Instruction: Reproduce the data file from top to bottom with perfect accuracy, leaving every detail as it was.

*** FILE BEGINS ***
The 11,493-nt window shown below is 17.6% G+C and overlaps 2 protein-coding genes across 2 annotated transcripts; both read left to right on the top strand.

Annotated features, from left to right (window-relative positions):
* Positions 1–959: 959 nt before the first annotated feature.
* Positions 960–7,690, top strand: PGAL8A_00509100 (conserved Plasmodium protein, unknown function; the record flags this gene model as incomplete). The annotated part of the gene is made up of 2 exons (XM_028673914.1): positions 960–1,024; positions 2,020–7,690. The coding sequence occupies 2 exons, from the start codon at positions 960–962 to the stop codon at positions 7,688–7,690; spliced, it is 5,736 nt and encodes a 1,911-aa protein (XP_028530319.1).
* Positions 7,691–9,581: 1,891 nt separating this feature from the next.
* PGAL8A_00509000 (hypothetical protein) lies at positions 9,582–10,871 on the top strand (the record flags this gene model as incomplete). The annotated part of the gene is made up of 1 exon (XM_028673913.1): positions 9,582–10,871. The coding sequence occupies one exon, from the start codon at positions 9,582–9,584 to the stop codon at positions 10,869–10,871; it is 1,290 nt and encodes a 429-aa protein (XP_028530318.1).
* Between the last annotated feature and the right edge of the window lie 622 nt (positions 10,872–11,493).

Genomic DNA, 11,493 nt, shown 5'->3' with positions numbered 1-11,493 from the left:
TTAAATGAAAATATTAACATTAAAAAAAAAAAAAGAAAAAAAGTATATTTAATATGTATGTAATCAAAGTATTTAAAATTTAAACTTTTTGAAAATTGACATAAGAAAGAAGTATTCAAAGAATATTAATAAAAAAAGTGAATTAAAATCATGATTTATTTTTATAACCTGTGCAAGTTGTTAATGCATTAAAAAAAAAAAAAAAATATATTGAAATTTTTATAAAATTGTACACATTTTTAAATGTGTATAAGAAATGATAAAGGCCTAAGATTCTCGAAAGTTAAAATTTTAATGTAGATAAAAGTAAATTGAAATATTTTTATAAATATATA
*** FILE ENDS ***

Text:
The 11,493-nt window shown below is 17.6% G+C and overlaps 2 protein-coding genes across 2 annotated transcripts; both read left to right on the top strand.

Annotated features, from left to right (window-relative positions):
* Positions 1–959: 959 nt before the first annotated feature.
* Positions 960–7,690, top strand: PGAL8A_00509100 (conserved Plasmodium protein, unknown function; the record flags this gene model as incomplete). The annotated part of the gene is made up of 2 exons (XM_028673914.1): positions 960–1,024; positions 2,020–7,690. The coding sequence occupies 2 exons, from the start codon at positions 960–962 to the stop codon at positions 7,688–7,690; spliced, it is 5,736 nt and encodes a 1,911-aa protein (XP_028530319.1).
* Positions 7,691–9,581: 1,891 nt separating this feature from the next.
* PGAL8A_00509000 (hypothetical protein) lies at positions 9,582–10,871 on the top strand (the record flags this gene model as incomplete). The annotated part of the gene is made up of 1 exon (XM_028673913.1): positions 9,582–10,871. The coding sequence occupies one exon, from the start codon at positions 9,582–9,584 to the stop codon at positions 10,869–10,871; it is 1,290 nt and encodes a 429-aa protein (XP_028530318.1).
* Between the last annotated feature and the right edge of the window lie 622 nt (positions 10,872–11,493).

Genomic DNA, 11,493 nt, shown 5'->3' with positions numbered 1-11,493 from the left:
TTAAATGAAAATATTAACATTAAAAAAAAAAAAAGAAAAAAAGTATATTTAATATGTATGTAATCAAAGTATTTAAAATTTAAACTTTTTGAAAATTGACATAAGAAAGAAGTATTCAAAGAATATTAATAAAAAAAGTGAATTAAAATCATGATTTATTTTTATAACCTGTGCAAGTTGTTAATGCATTAAAAAAAAAAAAAAAATATATTGAAATTTTTATAAAATTGTACACATTTTTAAATGTGTATAAGAAATGATAAAGGCCTAAGATTCTCGAAAGTTAAAATTTTAATGTAGATAAAAGTAAATTGAAATATTTTTATAAATATATA